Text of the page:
Why are operating systems still multi-user?

November 5, 2017
linux authorization security termux devops opinion

So I’m minding my own business, setting up Arch linux in my unrooted Termux installation on my phone, when all of a sudden, makepkg wants me to not be root to run a build. Excuse me? What century are we in?

Let me clarify, when I am running linux in a container to build applications the operating system should not be bothering me with arbitrary user systems.

When was the last time you logged into a multi-user unix system that had other users on it? Was it in your CS department in college? Me too.

We don’t share computers anymore, even toddlers get their own phones with more computing power than you had in your desktop when Linux was born. Not only do we not share computers, it is actually the opposite, computers share us. Many companies have figured that out by now, using the “cloud” to build multi computer operating systems.

So I say no one is actually leveraging multi user linux systems in a way that is intuitive, and you say, well what about enterprise and large institutions. Well, if they are managing servers that multiple people log into, they should probably think about modernizing the way they orchestrate their systems.

Let me explain what I mean, and to do so I will divide up the uses of Linux into two categories.

  1. Running a remote service for people to use.
  2. Running a local machine for someone to use.

When solving for the first, you might say, “I want all my users to log in and have complete access to a unix environment.” To that, I would ask “Do you really need a whole unix environment to use service, or can you build a more direct interface?” If the answer is you need a unix environment, I would say, you should build containers for your users and log them into containers. However, the answer is much more likely to be no, we just need our users to check their email, to which I would say, you probably just want to run an email service and have it communicate with some central authorization service. To that you might say, “That is exactly what I’ll do, except I’ll just use unix permissions for my authorization because it is there.” To that I would ask, “Do you really want your service authorization coupled to your computer operating system?” Operating systems are made to run hardware to the point where it becomes a generic, pluggable system to run software. What if you got new hardware that was better, but required a different operating system, do you want to port your authorization to the new system? A better way to solve this problem, would be to look for a solid, system independent authorization module and use that.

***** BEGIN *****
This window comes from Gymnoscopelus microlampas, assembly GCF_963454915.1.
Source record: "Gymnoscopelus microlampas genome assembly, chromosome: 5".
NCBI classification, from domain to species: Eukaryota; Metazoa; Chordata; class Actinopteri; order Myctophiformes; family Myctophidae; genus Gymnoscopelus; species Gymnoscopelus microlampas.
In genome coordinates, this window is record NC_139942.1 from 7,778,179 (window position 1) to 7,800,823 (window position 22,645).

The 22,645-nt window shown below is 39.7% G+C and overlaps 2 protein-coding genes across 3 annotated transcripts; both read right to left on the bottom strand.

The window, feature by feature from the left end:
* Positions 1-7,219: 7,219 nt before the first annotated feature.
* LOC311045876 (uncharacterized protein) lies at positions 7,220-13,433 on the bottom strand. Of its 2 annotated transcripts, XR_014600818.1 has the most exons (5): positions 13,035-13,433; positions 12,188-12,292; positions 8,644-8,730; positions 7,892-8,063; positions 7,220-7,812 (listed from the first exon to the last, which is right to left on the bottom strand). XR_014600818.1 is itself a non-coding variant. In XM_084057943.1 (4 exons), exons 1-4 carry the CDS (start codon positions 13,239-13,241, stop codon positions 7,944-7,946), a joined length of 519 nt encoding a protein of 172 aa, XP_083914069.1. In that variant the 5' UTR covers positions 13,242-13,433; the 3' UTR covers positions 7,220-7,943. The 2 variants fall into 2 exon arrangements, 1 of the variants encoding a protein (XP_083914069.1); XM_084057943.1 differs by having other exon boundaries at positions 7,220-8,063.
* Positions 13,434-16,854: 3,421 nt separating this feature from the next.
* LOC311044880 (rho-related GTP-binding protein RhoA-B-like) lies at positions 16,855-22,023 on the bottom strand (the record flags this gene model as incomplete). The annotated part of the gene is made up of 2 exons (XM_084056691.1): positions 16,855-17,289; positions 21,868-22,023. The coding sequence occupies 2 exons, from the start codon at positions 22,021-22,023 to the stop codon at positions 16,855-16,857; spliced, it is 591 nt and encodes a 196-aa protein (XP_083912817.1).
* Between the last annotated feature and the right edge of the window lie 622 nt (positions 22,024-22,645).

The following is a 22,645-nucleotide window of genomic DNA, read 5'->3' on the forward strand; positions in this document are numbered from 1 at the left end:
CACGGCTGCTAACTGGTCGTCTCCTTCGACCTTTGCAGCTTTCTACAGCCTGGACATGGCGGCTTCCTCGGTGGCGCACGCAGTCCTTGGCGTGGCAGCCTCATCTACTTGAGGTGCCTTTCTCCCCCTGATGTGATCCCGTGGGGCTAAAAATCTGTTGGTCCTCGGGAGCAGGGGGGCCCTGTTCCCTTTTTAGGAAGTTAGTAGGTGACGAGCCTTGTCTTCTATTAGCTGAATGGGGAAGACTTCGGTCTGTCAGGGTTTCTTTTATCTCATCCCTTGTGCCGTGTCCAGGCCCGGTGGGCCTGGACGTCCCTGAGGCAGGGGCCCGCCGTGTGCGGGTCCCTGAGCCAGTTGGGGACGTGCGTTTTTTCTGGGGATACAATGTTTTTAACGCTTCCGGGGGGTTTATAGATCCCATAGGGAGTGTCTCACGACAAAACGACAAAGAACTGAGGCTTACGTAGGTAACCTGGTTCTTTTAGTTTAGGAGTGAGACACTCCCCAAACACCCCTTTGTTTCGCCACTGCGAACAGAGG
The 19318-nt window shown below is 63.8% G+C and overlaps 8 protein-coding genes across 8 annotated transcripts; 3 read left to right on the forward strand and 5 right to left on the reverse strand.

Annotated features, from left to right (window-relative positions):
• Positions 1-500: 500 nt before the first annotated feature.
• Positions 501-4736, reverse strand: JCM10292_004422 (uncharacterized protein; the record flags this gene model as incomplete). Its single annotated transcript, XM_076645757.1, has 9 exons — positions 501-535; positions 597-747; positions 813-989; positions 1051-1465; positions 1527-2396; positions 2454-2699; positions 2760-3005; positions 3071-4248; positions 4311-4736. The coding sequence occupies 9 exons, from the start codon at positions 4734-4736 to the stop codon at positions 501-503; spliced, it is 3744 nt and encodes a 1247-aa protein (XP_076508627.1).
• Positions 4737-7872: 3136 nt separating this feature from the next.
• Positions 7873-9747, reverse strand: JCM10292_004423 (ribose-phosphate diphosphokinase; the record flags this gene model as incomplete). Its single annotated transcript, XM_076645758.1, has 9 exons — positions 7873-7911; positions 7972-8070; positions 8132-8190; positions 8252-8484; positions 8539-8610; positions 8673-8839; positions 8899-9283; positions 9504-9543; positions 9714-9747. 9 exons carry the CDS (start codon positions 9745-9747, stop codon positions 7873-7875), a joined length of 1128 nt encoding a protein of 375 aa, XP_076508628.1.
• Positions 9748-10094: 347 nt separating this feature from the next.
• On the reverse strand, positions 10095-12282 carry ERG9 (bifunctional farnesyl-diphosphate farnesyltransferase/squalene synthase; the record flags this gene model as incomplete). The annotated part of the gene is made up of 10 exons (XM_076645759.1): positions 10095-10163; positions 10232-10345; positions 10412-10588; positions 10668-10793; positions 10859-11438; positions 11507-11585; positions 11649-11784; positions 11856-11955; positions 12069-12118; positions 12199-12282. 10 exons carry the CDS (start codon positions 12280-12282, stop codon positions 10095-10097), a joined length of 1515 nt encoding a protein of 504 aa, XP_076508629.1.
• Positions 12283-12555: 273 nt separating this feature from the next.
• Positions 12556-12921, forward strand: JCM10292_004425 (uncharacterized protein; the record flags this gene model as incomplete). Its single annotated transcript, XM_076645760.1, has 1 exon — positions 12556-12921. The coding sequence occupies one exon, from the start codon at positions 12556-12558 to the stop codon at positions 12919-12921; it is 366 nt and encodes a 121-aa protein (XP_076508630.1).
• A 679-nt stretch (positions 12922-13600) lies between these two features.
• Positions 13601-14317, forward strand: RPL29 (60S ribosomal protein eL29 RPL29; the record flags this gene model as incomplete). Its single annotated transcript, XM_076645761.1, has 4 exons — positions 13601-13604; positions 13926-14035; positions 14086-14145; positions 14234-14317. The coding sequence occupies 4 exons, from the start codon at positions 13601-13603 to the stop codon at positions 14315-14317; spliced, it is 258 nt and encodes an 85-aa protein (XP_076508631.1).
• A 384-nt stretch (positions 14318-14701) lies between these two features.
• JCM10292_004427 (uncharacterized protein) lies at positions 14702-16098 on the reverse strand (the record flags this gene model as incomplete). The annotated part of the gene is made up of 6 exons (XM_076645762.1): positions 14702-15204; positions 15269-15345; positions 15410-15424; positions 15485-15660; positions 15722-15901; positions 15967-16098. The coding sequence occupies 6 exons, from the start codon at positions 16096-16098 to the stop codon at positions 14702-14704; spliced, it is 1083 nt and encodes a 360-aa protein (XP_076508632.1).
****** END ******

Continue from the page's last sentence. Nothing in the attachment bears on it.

Now how about the second use case? This takes us back to the fact that we no longer share computers, and if we did, it wouldn’t be the responsibility of the computer operating system to manage this, it would be a service on top. Let’s look at android for instance, now I will admit I don’t know a whole lot about how the internals relate to linux, but I do know what the security focus has been on, and it hasn’t been user level security, it has been app level. Users install software from a plethora of sources, and they don’t fully understand the consequences of doing so. A system like android has built authorization and sandboxing around each application, giving it permission to access only what it needs to do the job it has. That isn’t to say that android doesn’t leverage the multi-user nature of linux, but it certainly doesn’t need to, and it doesn’t exactly fit cleanly into the paradigm of multi-system users that it is building for.

I am happy to have a discussion about this (maybe it already exists), but I would love to see a version of linux that did away with multiple users and instead focused on app level security.

*The views expressed in this article are my own and do not represent those of my employer.

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